Between Kudzu and Killer Apps: Finding Human Ground Between the Monoculture of MOOCs and Online Mechanisms for Learning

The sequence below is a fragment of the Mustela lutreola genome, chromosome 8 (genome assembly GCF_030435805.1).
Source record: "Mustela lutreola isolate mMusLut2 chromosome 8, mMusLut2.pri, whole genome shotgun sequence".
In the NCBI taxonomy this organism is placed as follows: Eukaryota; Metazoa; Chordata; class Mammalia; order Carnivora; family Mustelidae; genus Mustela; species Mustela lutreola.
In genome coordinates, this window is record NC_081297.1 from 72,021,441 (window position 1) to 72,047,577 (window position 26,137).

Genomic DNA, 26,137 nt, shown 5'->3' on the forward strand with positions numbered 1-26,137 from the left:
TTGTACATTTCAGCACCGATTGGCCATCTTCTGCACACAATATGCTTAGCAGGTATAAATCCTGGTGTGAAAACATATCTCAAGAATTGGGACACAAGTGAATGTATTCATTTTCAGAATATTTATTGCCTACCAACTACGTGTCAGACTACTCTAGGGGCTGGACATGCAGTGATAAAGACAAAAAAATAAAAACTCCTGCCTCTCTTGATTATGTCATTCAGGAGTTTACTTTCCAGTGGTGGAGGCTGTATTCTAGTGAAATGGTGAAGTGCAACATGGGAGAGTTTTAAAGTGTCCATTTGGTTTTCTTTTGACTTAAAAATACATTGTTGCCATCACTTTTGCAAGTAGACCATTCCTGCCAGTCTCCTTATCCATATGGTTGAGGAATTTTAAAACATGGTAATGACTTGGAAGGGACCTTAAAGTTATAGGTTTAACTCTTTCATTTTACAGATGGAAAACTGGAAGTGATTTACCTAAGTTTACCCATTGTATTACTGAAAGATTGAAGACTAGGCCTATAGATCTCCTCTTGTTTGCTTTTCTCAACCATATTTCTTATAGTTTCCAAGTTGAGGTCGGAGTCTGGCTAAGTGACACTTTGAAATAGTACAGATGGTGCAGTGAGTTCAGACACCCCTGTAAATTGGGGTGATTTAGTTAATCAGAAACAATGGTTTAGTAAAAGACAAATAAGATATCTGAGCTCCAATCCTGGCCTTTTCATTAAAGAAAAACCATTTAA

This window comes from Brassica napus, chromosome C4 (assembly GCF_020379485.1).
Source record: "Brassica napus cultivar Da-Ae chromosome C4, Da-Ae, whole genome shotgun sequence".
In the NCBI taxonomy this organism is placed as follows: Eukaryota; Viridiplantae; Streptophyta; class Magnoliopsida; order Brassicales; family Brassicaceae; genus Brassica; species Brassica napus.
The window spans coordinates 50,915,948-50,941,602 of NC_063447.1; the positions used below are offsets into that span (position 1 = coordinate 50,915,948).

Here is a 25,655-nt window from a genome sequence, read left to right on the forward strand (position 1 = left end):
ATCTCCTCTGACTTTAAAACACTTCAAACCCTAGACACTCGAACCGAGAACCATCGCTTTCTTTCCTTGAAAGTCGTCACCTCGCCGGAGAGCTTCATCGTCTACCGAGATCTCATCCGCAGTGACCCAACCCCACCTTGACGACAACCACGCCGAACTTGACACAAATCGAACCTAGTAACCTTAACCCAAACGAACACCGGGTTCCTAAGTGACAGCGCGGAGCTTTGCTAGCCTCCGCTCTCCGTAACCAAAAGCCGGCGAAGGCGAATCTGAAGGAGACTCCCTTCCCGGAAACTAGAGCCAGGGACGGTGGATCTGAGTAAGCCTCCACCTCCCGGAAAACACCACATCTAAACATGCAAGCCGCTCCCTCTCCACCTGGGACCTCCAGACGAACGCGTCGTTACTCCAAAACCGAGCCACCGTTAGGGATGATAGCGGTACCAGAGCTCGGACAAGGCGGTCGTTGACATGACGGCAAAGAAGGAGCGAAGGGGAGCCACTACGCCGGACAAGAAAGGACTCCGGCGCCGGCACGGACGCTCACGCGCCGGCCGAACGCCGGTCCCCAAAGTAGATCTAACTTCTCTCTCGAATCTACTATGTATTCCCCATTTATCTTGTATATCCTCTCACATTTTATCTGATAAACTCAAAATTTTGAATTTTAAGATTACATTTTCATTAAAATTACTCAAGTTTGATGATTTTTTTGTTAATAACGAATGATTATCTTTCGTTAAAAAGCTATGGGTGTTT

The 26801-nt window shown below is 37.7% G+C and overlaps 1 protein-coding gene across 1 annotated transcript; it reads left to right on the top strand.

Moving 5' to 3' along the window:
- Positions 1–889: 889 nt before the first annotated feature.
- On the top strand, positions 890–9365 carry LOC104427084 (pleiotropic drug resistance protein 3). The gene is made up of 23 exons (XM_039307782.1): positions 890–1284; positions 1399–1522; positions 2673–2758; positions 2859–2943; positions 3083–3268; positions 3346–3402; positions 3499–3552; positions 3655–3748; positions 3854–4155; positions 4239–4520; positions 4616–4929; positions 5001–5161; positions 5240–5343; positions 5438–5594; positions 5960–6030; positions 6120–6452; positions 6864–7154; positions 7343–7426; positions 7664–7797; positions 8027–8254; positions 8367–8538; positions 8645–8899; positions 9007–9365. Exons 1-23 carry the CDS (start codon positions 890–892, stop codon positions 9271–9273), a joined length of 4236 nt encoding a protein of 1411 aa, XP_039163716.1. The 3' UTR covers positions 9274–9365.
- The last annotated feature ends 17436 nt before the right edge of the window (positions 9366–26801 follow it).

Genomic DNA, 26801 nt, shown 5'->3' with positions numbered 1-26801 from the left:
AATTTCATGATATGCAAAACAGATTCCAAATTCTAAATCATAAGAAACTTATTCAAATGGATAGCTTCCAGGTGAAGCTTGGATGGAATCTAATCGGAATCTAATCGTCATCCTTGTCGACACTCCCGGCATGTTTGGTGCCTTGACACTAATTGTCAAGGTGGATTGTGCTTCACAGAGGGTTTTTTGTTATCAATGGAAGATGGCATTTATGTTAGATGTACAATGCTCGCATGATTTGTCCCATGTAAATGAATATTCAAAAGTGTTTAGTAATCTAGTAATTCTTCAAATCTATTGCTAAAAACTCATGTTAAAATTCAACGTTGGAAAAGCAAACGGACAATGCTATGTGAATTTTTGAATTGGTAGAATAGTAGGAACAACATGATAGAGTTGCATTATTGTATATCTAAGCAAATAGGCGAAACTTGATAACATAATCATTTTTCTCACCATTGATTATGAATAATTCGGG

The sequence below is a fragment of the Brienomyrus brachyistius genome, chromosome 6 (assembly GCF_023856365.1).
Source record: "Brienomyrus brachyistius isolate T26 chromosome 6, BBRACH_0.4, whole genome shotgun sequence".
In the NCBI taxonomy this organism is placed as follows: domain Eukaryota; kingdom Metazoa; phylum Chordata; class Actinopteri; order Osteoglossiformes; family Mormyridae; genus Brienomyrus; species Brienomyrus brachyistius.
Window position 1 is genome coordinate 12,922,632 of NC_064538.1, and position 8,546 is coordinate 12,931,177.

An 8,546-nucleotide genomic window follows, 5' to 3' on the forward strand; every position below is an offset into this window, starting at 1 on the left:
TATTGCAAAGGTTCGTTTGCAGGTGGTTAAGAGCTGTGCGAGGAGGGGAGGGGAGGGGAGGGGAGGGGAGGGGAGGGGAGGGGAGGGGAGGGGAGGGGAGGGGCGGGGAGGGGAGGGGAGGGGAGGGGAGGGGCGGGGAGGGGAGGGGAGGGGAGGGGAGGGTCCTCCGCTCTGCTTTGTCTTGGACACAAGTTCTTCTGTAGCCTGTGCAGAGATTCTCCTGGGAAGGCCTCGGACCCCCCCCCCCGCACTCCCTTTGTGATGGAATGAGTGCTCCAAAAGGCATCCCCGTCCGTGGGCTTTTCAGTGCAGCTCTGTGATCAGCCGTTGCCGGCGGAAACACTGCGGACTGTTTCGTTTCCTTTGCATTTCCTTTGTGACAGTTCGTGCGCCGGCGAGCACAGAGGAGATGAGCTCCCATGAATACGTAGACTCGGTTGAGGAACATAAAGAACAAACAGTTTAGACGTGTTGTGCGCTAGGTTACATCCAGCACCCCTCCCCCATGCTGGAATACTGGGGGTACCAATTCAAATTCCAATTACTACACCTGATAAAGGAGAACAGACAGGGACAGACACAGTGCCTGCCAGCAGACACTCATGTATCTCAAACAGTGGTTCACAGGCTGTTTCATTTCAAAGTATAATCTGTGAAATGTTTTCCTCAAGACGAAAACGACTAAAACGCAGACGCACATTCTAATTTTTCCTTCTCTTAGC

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Although MOOCs have not lived up to previously breathless predictions of disruption, they have had an outsized influence on university administrators who see online learning as a “savior solution” for ever-shrinking budgets. Despite lower student persistent rates, faculty skepticism, and burdensome faculty workloads, the general public and administrative embrace of online learning has been enthusiastic, which may be explained in part using Foucault’s concept of the episteme to view the convergence of the parallel tracks of educational and technological development--the idea of a kind of mechanism for learning. While MOOCs once promised “best professors,” other institutions now promise the “best designed” mechanisms for learning, certified through corporatized quality assurance programs and learning management systems. While this may be appropriate for shopping educational products in a neoliberal marketplace, it seldom addresses human needs. Moreover, the temporal and human constraints that online promises to banish, in fact, continue to exist. Therefore, a more realistic examination of psychological and social factors, pedagogical tools, and the nature of online communication, is needed in order to create a more humane way of teaching, and learning.